Microsoft today will ship an update to Internet Explorer (IE) 8, changing how its web browser behaves when a user chooses an "express" install on first use. Additionally, Microsoft has begun reaching out to the web developer community about how it should handle upcoming web standards, such as HTML 5.
This week's IE 8 change addresses complaints that the browser's express install type, which bypasses a number of configuration steps by setting them to default values, unfairly favors Microsoft's browser. Until today, when a Windows XP or Vista user upgraded to IE 8 using Windows Update and then chose the express install type, it would change the default browser to IE 8, even if the user had previously set a competing browser as the default.
The change does not affect Windows 7, which ships with IE 8 as the default browser.
Mozilla complained in May that this behavior was anti-competitive and Microsoft received a query from the US Department of Justice about the issue. "The express option is most often selected by unsophisticated users who would then lose their prior default selection of a non-Microsoft browser," a DOJ report reads. "Even though it was possible for the user to revert to the original default browser, \[US states and the federal government\] were concerned that the express process was confusing, especially for unsophisticated users."
Microsoft is making the change to IE 8 as part of a regularly scheduled monthly security patch update. The change will be delivered via a cumulative update for IE 8.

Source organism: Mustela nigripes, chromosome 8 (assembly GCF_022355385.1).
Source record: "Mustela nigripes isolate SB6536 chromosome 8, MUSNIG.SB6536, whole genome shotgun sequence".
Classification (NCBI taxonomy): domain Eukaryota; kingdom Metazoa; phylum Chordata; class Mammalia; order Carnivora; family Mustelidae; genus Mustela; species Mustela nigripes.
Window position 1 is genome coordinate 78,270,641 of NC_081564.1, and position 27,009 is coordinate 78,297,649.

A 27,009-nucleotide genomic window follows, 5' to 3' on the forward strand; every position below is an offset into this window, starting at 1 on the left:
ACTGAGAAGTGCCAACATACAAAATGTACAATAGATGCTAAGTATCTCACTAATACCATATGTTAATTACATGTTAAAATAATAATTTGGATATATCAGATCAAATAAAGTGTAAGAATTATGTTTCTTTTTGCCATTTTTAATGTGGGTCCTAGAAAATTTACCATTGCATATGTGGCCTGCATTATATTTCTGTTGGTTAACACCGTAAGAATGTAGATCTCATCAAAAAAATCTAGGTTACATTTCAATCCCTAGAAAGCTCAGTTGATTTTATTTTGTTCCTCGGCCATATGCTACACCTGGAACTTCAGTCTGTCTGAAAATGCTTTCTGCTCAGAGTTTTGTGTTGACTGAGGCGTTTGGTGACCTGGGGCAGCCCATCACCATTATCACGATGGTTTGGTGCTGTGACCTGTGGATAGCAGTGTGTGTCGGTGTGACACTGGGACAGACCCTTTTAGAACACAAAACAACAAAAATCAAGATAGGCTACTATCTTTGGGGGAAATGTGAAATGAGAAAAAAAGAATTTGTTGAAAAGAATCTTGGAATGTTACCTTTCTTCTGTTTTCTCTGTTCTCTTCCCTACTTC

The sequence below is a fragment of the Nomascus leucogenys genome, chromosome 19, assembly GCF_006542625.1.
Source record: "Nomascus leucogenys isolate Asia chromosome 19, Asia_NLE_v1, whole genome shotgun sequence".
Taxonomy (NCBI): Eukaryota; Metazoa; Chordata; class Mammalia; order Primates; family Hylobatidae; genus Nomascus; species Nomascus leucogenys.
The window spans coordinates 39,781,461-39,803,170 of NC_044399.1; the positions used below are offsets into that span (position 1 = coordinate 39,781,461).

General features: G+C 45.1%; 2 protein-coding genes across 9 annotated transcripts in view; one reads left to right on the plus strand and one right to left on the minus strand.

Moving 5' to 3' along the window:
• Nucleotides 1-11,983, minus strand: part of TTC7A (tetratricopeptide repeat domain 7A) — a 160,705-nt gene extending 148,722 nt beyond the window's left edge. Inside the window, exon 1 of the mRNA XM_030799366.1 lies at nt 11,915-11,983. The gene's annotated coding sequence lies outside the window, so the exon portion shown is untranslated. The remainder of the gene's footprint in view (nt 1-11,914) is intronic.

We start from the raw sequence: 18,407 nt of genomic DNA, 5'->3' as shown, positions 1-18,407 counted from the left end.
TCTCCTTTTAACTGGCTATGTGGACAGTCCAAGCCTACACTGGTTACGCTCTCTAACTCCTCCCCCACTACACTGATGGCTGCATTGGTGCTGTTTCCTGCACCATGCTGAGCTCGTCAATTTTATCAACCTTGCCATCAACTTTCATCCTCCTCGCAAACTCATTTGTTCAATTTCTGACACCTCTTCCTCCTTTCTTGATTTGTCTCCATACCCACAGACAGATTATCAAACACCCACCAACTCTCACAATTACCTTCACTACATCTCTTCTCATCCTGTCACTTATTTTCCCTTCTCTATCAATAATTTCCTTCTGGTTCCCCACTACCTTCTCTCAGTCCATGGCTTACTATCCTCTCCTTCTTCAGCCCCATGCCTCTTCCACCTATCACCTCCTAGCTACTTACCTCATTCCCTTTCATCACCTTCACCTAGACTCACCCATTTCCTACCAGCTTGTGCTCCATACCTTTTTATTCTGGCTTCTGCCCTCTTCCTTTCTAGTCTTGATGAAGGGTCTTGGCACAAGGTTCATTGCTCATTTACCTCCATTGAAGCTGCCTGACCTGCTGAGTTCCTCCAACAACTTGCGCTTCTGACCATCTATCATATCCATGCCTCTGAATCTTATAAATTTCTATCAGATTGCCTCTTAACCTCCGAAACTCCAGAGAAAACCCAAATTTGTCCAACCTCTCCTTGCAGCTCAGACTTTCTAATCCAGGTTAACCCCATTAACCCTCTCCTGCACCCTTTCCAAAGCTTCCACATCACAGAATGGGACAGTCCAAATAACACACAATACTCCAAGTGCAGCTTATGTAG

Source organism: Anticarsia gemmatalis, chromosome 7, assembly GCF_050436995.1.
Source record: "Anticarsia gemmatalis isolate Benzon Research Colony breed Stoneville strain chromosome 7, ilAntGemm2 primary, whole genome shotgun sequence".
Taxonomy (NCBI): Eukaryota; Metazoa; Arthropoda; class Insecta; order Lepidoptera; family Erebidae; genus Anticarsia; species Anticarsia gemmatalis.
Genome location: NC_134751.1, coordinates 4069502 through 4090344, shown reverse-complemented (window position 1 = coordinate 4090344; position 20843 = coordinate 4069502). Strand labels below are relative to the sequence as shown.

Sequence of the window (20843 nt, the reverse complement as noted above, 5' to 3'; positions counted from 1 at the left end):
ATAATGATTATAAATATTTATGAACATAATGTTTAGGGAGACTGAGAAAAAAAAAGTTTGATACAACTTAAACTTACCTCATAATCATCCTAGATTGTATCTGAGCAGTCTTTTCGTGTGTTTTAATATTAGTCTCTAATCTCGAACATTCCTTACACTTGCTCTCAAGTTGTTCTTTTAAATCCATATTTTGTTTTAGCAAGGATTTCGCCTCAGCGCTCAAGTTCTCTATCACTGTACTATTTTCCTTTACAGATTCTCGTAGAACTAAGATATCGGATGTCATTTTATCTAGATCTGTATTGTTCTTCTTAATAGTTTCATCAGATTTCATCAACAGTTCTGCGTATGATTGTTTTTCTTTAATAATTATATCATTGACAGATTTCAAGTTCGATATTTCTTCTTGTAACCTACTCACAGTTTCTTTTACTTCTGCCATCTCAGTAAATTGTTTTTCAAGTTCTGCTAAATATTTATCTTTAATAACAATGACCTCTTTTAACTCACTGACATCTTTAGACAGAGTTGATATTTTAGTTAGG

In related news, Microsoft engineers have recently begun reaching out to web developers to discover what they expect from HTML 5 compliance in future versions of IE. (This communication reveals, in essence, that Microsoft is indeed actively developing an IE 9 and is not, as has been widely suggested, considering dropping the IE rendering engine for a competing engine used by Mozilla or Google Chrome.)
"As part of our planning for future work, the IE team is reviewing the current draft of the HTML 5 spec and gathering our thoughts," IE Program Manager Adrian Bateman wrote to a web standards mailing list. "We want to share our feedback and discuss this in the working group. I will post our notes as we collect them so we can iterate on our thinking more quickly. At this stage we have more questions than answers, but I believe that discussing them in public is the best way to make progress."
The fledgling HTML 5 specification includes explicit support for web applications (including offline use), videos that do not require browser add-ins, new image formats, and other innovations that will dramatically enhance the capabilities of the web. The other major browser rendering engines are already offering early support for some of these features, and even IE 8 offers support for some very basic HTML 5 features.